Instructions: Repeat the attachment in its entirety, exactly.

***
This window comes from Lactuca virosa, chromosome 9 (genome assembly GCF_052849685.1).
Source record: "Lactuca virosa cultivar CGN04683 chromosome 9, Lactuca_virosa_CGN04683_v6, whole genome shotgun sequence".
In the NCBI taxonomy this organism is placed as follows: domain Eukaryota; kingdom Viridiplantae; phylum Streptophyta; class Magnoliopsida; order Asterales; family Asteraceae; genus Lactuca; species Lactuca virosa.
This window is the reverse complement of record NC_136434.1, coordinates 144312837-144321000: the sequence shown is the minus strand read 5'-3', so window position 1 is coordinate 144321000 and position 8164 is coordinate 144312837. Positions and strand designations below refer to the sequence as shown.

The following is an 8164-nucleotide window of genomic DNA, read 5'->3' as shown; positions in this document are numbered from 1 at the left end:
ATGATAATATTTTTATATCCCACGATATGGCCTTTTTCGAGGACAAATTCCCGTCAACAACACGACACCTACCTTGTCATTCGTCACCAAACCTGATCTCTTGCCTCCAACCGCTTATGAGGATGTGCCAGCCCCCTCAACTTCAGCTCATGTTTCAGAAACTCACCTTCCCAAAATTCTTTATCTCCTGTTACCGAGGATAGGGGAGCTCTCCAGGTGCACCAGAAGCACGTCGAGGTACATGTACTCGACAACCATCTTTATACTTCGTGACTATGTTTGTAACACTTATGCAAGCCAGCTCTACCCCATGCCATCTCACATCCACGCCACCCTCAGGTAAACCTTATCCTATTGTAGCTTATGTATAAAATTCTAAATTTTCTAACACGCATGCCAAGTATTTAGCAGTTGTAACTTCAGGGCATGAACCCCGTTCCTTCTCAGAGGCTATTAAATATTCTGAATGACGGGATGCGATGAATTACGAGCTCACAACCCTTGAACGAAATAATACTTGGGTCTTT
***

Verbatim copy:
This window comes from Lactuca virosa, chromosome 9 (genome assembly GCF_052849685.1).
Source record: "Lactuca virosa cultivar CGN04683 chromosome 9, Lactuca_virosa_CGN04683_v6, whole genome shotgun sequence".
In the NCBI taxonomy this organism is placed as follows: domain Eukaryota; kingdom Viridiplantae; phylum Streptophyta; class Magnoliopsida; order Asterales; family Asteraceae; genus Lactuca; species Lactuca virosa.
This window is the reverse complement of record NC_136434.1, coordinates 144312837-144321000: the sequence shown is the minus strand read 5'-3', so window position 1 is coordinate 144321000 and position 8164 is coordinate 144312837. Positions and strand designations below refer to the sequence as shown.

The following is an 8164-nucleotide window of genomic DNA, read 5'->3' as shown; positions in this document are numbered from 1 at the left end:
ATGATAATATTTTTATATCCCACGATATGGCCTTTTTCGAGGACAAATTCCCGTCAACAACACGACACCTACCTTGTCATTCGTCACCAAACCTGATCTCTTGCCTCCAACCGCTTATGAGGATGTGCCAGCCCCCTCAACTTCAGCTCATGTTTCAGAAACTCACCTTCCCAAAATTCTTTATCTCCTGTTACCGAGGATAGGGGAGCTCTCCAGGTGCACCAGAAGCACGTCGAGGTACATGTACTCGACAACCATCTTTATACTTCGTGACTATGTTTGTAACACTTATGCAAGCCAGCTCTACCCCATGCCATCTCACATCCACGCCACCCTCAGGTAAACCTTATCCTATTGTAGCTTATGTATAAAATTCTAAATTTTCTAACACGCATGCCAAGTATTTAGCAGTTGTAACTTCAGGGCATGAACCCCGTTCCTTCTCAGAGGCTATTAAATATTCTGAATGACGGGATGCGATGAATTACGAGCTCACAACCCTTGAACGAAATAATACTTGGGTCTTT